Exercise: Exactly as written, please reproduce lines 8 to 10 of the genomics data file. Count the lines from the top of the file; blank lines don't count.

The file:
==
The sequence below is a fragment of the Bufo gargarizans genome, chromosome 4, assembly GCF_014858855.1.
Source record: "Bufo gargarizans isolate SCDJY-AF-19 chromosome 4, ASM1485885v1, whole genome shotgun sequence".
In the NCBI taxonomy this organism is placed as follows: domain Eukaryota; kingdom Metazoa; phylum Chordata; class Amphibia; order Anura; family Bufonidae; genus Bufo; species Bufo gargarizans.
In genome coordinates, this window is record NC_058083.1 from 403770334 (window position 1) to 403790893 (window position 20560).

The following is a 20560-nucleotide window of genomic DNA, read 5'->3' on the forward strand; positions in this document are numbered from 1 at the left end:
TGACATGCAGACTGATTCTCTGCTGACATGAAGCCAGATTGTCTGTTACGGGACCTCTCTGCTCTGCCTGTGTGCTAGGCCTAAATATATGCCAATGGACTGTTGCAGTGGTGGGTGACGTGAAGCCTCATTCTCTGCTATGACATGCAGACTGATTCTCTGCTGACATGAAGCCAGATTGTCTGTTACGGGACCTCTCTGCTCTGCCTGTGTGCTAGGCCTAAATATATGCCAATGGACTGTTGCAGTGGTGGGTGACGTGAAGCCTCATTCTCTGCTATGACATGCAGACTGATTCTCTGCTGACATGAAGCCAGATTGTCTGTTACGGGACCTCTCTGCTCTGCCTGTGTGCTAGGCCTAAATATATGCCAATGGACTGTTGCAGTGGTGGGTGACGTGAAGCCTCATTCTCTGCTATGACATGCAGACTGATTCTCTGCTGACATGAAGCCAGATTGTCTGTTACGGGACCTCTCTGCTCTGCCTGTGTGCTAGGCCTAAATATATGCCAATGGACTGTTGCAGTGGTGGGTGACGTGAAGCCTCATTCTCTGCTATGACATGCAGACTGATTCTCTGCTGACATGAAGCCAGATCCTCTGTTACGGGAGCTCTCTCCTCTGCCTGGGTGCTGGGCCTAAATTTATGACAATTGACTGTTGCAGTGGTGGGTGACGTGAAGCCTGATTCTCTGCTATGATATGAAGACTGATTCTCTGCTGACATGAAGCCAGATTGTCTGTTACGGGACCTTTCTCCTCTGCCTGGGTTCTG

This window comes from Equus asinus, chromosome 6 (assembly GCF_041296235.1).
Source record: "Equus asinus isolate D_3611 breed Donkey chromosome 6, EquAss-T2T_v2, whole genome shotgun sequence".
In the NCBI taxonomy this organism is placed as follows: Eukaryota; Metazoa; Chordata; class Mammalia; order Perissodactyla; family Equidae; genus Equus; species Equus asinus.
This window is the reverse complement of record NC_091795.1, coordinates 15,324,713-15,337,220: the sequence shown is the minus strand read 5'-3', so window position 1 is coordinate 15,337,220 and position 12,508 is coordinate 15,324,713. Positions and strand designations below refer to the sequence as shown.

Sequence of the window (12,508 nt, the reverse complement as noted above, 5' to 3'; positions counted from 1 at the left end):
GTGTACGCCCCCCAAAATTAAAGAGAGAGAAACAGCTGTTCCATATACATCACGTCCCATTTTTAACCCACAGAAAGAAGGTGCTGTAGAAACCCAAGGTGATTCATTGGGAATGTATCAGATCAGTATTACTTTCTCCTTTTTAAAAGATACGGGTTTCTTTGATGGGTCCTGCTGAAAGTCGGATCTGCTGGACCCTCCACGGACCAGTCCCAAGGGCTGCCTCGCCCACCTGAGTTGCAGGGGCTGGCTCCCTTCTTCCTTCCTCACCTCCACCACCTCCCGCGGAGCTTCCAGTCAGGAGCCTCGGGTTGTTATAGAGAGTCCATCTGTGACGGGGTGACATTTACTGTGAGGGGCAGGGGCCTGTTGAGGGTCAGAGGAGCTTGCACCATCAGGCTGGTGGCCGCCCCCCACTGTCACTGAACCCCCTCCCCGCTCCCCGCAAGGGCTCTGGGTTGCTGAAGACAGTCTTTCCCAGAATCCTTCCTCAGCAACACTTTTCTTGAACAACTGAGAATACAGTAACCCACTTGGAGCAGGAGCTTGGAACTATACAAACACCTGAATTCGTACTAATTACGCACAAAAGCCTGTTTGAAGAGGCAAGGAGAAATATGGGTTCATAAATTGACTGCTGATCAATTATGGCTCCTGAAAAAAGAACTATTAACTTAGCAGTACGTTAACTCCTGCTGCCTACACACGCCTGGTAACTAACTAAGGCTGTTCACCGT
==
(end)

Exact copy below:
Source record: "Equus asinus isolate D_3611 breed Donkey chromosome 6, EquAss-T2T_v2, whole genome shotgun sequence".
In the NCBI taxonomy this organism is placed as follows: Eukaryota; Metazoa; Chordata; class Mammalia; order Perissodactyla; family Equidae; genus Equus; species Equus asinus.
This window is the reverse complement of record NC_091795.1, coordinates 15,324,713-15,337,220: the sequence shown is the minus strand read 5'-3', so window position 1 is coordinate 15,337,220 and position 12,508 is coordinate 15,324,713. Positions and strand designations below refer to the sequence as shown.